A close up of the mount plate screwed into the back of Andy Strapz pannier
How to mount Andy Strapz Avduro II to the Tusk quick release
The mount can be screwed directly onto the bag. This needs to be in the thickest and strongest part which is the straps. The best part is where they overlap. This is where I aligned the middle of the Tusk quick release mount. I then doubled-over the seat strap for the top screws. I cut the straps off once I was done.
The supplied screws are not self-tapping. They aren't sharp enough to pierce the material. You need to use a drill or a sharp knife to create a guide hole. Before you do, place the mount plate against the bag and align it. Put it as high up on the bag as you can. This lowers the centre of gravity when it's mounted. Mark the holes with a sharpie when you're happy with the position. Make these holes smaller than the screw and it will grip it strongly when you drive them in.
I cut a piece of corflute to strengthen the back of the bag. This prevents the bag from sagging when it's mounted. It's optional and you can use whatever material you like. Plywood, sheet metal or plastic are all good choices. A great bloke on the Australian Adventure Bike Facebook group found a couple of 20L water bottles with the tops cut off fit perfectly!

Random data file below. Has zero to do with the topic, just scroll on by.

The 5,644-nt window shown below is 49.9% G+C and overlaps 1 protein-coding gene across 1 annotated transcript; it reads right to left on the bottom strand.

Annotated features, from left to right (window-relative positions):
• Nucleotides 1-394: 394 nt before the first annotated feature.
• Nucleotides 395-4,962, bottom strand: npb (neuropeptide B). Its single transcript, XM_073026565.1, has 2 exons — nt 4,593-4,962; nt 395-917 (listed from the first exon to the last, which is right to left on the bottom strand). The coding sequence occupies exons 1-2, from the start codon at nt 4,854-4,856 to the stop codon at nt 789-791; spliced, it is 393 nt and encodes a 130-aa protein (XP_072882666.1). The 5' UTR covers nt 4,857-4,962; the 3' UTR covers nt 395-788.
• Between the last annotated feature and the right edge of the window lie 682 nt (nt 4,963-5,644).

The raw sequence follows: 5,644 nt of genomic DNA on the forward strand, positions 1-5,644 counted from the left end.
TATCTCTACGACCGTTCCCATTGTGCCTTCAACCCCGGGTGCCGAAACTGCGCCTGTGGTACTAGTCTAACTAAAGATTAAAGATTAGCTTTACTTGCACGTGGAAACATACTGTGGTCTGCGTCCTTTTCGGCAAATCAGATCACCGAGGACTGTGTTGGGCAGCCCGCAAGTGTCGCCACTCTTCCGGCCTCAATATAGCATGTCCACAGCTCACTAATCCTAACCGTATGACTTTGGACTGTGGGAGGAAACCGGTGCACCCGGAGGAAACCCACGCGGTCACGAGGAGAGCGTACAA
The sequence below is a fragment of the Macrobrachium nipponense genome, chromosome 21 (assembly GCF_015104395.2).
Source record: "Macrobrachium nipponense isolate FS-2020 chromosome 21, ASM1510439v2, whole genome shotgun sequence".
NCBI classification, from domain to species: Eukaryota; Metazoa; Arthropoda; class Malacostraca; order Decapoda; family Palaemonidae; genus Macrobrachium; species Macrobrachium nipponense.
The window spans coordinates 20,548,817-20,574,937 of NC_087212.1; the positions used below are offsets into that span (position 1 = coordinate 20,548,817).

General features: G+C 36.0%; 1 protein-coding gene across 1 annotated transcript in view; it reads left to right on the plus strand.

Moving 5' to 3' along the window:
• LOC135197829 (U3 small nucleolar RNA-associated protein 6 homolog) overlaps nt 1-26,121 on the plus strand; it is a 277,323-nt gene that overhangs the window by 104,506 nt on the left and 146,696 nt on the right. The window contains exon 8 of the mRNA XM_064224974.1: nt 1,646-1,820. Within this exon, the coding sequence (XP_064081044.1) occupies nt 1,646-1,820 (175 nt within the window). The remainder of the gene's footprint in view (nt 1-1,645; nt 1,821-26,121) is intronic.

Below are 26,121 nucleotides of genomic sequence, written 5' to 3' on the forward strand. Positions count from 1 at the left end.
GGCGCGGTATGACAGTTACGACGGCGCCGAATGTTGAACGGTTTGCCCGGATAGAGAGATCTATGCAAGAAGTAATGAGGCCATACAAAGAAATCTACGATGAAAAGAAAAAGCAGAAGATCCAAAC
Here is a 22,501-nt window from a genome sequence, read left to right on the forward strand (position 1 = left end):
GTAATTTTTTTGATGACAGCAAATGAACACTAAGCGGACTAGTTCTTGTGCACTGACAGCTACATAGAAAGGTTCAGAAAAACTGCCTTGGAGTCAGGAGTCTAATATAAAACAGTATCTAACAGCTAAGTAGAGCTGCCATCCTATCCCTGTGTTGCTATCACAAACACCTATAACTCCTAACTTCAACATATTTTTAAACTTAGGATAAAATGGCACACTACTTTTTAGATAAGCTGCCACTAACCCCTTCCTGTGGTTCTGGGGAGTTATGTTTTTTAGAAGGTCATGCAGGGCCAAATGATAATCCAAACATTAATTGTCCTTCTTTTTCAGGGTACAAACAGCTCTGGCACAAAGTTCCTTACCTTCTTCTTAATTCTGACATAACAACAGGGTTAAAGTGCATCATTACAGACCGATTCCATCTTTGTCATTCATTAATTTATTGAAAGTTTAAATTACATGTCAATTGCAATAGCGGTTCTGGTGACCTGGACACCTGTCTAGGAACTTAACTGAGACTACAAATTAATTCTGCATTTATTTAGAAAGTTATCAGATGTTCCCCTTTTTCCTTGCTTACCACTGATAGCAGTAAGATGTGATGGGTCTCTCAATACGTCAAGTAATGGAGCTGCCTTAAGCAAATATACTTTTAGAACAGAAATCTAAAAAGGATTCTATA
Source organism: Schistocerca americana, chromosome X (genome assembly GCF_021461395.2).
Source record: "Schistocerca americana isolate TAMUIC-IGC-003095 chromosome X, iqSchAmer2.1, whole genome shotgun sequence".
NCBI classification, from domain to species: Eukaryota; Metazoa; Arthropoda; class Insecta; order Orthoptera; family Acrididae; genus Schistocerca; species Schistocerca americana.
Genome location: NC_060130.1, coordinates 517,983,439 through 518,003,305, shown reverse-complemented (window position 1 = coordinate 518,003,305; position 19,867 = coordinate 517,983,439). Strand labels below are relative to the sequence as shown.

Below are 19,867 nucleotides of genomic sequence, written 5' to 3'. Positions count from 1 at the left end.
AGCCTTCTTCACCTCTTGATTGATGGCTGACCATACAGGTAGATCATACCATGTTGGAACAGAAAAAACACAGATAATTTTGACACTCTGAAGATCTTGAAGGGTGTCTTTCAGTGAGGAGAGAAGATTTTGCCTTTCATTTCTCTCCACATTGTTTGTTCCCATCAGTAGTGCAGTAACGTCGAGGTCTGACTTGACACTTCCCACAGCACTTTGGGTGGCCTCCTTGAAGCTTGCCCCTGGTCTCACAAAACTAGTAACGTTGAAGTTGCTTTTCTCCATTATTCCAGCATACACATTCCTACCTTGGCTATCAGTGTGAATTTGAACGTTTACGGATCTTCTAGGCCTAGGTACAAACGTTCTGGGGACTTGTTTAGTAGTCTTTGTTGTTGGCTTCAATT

This setup is extremely strong. Don't let the thought that they're soft bags fool you. The straps on these things are as strong as seatbelts. They should support up to 20kg without breaking. Honestly, you shouldn't be carrying much more than that. Make sure you use big washers with the screws as it will help distribute the load. If you need to carry more weight than that I suggest hard panniers and maybe reinforce your motorbike's subframe.
Don't forget, the bumps on the road and trail can double to force against the bag! So make 'em strong or keep 'em light.